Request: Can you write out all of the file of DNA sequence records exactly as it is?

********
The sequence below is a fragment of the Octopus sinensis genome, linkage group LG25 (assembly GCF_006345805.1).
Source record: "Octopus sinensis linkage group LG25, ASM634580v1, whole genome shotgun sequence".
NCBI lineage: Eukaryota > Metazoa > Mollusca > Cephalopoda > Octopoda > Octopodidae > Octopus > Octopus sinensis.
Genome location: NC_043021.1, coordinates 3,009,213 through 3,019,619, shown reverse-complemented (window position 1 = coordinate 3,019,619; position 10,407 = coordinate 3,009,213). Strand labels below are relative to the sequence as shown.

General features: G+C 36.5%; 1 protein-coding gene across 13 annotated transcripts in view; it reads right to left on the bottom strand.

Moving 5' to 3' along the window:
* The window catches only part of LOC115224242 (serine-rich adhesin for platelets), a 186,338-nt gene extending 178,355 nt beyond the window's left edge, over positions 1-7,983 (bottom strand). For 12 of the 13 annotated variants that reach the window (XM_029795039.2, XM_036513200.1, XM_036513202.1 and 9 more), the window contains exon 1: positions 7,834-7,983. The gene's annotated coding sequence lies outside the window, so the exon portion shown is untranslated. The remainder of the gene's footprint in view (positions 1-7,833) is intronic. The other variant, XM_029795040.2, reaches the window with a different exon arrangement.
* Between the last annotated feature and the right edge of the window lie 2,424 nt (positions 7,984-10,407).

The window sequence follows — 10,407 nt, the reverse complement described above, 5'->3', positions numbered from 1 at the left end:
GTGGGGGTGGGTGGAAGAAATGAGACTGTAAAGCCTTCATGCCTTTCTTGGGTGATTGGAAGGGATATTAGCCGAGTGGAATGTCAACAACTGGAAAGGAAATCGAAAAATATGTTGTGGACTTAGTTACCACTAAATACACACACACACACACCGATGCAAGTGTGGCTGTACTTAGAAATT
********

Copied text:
The sequence below is a fragment of the Octopus sinensis genome, linkage group LG25 (assembly GCF_006345805.1).
Source record: "Octopus sinensis linkage group LG25, ASM634580v1, whole genome shotgun sequence".
NCBI lineage: Eukaryota > Metazoa > Mollusca > Cephalopoda > Octopoda > Octopodidae > Octopus > Octopus sinensis.
Genome location: NC_043021.1, coordinates 3,009,213 through 3,019,619, shown reverse-complemented (window position 1 = coordinate 3,019,619; position 10,407 = coordinate 3,009,213). Strand labels below are relative to the sequence as shown.

General features: G+C 36.5%; 1 protein-coding gene across 13 annotated transcripts in view; it reads right to left on the bottom strand.

Moving 5' to 3' along the window:
* The window catches only part of LOC115224242 (serine-rich adhesin for platelets), a 186,338-nt gene extending 178,355 nt beyond the window's left edge, over positions 1-7,983 (bottom strand). For 12 of the 13 annotated variants that reach the window (XM_029795039.2, XM_036513200.1, XM_036513202.1 and 9 more), the window contains exon 1: positions 7,834-7,983. The gene's annotated coding sequence lies outside the window, so the exon portion shown is untranslated. The remainder of the gene's footprint in view (positions 1-7,833) is intronic. The other variant, XM_029795040.2, reaches the window with a different exon arrangement.
* Between the last annotated feature and the right edge of the window lie 2,424 nt (positions 7,984-10,407).

The window sequence follows — 10,407 nt, the reverse complement described above, 5'->3', positions numbered from 1 at the left end:
GTGGGGGTGGGTGGAAGAAATGAGACTGTAAAGCCTTCATGCCTTTCTTGGGTGATTGGAAGGGATATTAGCCGAGTGGAATGTCAACAACTGGAAAGGAAATCGAAAAATATGTTGTGGACTTAGTTACCACTAAATACACACACACACACACCGATGCAAGTGTGGCTGTACTTAGAAATT